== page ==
When immigrants to the UK live in their own communities, this is bound to antagonise their English neighbours (who already tend to be suspicious of the newcomers anyway) and so there is no great surprise when there is an increase in racism and prejudice against those immigrants in that area. By not integrating with the society that you have chosen to join and setting yourself up as different to those around you, you are providing tem with a perfect chance to turn against you (not that I excuse any form of prejudice in any way, I have always been actively against prejudice of all kinds, but I can see in cases like this why it increases, without actually agreeing with it).

I completely agree that cultures should be celebrated and encouraged, but it should also be remembered that inserting a new culture into any area is bound to be met with resistance and mistrust from those who already live there with their own culture.

When I lived in other countries I felt it important to speak the language of the country I was now living in, and accept the culture and laws of that country. I was the one that had chosen to be there, so it was up to me to integrate myself into that country and get along with the people living there. I also believe that this should be true for others that move to live in other countries, whether immigrants to the UK, or British people living in other countries.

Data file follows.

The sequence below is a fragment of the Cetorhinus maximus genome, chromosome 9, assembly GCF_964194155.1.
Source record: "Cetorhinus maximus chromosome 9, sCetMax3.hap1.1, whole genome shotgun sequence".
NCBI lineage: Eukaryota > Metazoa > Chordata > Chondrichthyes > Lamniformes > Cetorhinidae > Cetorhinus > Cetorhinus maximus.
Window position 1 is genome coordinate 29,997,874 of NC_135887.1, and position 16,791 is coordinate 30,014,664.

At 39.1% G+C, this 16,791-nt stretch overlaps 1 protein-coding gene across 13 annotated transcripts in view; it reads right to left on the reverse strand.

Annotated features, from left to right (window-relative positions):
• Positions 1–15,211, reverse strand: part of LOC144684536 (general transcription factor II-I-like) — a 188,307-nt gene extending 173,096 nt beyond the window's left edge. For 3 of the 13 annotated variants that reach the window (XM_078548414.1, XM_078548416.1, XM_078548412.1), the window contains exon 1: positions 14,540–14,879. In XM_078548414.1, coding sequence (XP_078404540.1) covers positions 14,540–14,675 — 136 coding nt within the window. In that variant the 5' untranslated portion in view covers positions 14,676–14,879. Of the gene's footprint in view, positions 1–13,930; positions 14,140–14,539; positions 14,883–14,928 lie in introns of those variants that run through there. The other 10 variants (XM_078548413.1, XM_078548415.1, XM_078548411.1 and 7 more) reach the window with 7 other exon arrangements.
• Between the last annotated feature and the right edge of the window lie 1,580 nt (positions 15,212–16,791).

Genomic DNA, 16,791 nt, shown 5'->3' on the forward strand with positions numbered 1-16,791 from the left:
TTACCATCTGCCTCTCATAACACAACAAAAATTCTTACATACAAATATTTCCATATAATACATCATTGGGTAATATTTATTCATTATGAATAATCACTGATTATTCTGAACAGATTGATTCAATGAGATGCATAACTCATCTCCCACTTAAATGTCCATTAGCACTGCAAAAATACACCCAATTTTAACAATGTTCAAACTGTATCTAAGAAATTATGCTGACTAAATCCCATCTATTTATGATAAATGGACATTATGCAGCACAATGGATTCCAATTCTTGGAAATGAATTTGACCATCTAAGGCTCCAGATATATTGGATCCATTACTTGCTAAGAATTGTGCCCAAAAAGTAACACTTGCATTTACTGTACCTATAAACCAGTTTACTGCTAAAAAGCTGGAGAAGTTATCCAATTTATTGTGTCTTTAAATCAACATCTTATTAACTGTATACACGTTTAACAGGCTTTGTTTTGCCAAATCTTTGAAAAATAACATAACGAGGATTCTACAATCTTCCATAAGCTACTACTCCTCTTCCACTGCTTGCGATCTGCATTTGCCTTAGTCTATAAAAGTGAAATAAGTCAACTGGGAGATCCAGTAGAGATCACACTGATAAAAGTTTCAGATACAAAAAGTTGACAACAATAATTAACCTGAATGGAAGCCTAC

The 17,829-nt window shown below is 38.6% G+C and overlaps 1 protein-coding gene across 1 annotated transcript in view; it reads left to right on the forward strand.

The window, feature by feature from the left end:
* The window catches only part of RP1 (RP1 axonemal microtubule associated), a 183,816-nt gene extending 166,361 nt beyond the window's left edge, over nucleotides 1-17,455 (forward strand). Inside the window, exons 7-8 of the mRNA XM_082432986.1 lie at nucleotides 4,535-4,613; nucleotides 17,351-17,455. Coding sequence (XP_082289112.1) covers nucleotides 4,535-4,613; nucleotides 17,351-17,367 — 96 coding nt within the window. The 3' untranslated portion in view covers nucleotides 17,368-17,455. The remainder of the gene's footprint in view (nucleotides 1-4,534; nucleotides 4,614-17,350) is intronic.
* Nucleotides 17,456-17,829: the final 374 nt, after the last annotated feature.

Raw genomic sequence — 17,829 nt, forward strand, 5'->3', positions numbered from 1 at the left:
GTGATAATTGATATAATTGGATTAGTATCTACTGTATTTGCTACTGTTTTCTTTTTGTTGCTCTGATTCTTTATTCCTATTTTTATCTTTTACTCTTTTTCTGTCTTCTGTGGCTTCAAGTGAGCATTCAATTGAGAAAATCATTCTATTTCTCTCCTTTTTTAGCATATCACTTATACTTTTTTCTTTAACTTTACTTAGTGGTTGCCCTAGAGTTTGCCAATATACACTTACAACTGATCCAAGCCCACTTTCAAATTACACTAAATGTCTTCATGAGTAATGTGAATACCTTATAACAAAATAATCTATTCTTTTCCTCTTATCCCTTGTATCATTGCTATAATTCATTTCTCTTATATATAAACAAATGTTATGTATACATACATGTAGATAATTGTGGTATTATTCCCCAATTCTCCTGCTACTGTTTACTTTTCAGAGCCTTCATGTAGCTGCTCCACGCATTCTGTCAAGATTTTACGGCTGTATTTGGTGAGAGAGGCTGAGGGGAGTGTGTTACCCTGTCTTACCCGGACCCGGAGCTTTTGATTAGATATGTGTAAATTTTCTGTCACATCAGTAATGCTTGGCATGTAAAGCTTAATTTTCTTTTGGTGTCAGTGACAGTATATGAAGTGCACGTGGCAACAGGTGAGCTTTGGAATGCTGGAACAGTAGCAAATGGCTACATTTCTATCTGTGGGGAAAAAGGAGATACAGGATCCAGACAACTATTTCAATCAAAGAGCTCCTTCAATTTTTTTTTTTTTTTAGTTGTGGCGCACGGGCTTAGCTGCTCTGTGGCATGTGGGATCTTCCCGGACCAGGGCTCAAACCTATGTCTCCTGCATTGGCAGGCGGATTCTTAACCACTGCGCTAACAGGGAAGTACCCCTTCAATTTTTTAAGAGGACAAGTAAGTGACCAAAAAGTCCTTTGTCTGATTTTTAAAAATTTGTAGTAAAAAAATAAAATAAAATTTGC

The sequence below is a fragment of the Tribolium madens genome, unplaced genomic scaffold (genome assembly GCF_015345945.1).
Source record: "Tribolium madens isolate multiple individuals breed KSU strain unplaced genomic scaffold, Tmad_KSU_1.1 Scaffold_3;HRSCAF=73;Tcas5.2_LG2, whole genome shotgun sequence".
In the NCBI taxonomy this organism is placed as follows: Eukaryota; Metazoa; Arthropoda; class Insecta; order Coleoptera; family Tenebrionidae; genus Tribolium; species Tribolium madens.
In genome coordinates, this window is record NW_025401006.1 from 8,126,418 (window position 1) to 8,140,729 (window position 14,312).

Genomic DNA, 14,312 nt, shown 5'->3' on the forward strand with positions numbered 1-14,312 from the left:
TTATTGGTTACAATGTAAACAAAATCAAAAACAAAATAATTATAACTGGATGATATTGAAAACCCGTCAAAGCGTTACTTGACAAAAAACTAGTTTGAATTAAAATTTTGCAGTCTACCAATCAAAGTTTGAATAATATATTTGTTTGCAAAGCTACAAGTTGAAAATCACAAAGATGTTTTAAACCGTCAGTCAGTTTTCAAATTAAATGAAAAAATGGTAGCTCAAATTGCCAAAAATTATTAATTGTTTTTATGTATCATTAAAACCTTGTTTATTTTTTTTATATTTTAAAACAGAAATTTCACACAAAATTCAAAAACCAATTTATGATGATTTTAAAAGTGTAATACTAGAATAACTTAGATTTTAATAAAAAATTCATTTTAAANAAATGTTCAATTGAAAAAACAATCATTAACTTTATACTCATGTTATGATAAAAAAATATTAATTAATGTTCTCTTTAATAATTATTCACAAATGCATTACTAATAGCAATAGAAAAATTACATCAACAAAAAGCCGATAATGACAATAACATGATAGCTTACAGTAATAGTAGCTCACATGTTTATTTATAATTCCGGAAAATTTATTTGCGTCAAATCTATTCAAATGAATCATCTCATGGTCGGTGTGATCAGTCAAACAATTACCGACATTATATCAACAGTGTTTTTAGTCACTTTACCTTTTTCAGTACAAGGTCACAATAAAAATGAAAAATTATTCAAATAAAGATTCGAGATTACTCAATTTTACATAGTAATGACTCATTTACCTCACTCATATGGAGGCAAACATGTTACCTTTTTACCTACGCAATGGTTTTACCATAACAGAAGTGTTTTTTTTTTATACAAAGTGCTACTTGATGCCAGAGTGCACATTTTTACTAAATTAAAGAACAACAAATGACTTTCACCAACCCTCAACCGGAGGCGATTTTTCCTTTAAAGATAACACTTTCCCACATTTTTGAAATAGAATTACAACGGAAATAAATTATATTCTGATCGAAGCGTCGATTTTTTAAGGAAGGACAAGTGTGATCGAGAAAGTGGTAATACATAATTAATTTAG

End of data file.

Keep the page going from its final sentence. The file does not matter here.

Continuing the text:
The best way I know to prevent this issue in the first place is to simply get rid of national identities. Once we accept that there is no difference between any of us, we are not French, English, African, Indian, American, etc, but all Human Beings and that such differences are purely artificially created to try and make people think that they are more special than people in other countries and areas, the better. Whether you believe in creationism, where you believe that humans all descend from Adam and Eve, or whether you believe in evolution, where you believe that humans all descend from a small group from Ethiopia, the same is true in all cases, that we are all descend from a common point and are all related at some point if we go back far enough. To believe that any nationality, social group, colour of skin (or any other petty difference between us) is better than anyone else is absurd in the extreme. The ideas were put into our minds during times of conflict where out leaders actively liked to encourage the ideas that “our side” was somehow better than “the enemy”. In WWI and WWII the British were encouraged to believe that they were inherently “better” than the Germans, the Germans were encouraged to believe that they were inherently “better” than the British, and so on. “We” always had to be “better” then the “enemy” because then that meant that we had more right to win. Once the wars are over, then we are then encouraged to believe that such differences are no longer real and that we’re all the same after all, but humans don’t work that way, we can’t convince ourselves of one way of thinking one week, then convince ourselves of the opposite way of thinking the next week, so it’s no surprise that these ideas “hang over” and people continue to think of themselves as “better” than the rest of the world, despite the efforts of the government to now discourage such thinking. We made the problem ourselves and it’s only by accepting this mistake and actively working to reverse that damage that we can move forward to a place where we can do away with these false national and tribal identities and truly realise that we are all the same really.